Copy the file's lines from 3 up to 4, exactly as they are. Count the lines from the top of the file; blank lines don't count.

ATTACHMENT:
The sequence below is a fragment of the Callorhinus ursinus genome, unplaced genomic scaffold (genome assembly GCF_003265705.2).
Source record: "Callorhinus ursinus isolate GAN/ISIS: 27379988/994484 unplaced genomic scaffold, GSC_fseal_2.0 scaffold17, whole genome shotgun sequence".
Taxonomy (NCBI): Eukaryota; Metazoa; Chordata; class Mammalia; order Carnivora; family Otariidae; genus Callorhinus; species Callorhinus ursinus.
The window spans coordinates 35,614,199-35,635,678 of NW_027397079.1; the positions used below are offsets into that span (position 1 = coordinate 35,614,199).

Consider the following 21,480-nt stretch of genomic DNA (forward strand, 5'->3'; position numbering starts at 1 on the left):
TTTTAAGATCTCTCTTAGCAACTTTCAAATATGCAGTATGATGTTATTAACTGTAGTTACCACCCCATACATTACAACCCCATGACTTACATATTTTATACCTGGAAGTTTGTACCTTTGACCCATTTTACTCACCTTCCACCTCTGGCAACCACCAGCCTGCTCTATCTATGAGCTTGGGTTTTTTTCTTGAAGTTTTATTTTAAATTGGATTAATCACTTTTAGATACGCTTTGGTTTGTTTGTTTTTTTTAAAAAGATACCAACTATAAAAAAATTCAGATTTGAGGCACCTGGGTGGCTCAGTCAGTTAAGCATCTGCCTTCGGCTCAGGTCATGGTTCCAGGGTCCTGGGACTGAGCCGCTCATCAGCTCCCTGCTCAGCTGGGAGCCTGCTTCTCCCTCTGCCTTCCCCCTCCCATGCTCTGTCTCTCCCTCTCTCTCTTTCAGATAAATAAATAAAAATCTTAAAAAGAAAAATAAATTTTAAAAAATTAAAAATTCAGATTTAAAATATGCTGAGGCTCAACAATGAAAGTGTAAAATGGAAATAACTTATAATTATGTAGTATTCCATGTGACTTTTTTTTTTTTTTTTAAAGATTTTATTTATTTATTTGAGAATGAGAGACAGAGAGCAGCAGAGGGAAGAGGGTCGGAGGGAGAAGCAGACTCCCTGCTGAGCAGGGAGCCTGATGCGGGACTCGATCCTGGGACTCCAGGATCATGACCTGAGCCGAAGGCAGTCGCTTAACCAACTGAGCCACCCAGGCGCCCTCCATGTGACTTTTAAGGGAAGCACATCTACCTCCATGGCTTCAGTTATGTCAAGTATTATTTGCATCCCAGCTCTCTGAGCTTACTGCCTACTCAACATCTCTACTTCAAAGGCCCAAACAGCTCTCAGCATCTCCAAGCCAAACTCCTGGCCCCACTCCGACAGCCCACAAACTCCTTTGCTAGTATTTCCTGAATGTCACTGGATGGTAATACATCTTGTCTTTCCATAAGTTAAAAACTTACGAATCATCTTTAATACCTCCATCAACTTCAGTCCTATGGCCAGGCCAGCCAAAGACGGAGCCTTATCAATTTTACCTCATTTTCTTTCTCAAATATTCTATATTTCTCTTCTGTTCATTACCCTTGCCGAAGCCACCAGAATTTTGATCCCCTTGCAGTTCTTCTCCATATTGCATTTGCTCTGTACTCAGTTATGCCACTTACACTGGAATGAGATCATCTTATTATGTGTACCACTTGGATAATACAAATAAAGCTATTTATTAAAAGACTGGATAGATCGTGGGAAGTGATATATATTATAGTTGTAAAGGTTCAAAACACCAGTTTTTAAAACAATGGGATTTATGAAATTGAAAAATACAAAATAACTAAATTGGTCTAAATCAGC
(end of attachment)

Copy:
Taxonomy (NCBI): Eukaryota; Metazoa; Chordata; class Mammalia; order Carnivora; family Otariidae; genus Callorhinus; species Callorhinus ursinus.
The window spans coordinates 35,614,199-35,635,678 of NW_027397079.1; the positions used below are offsets into that span (position 1 = coordinate 35,614,199).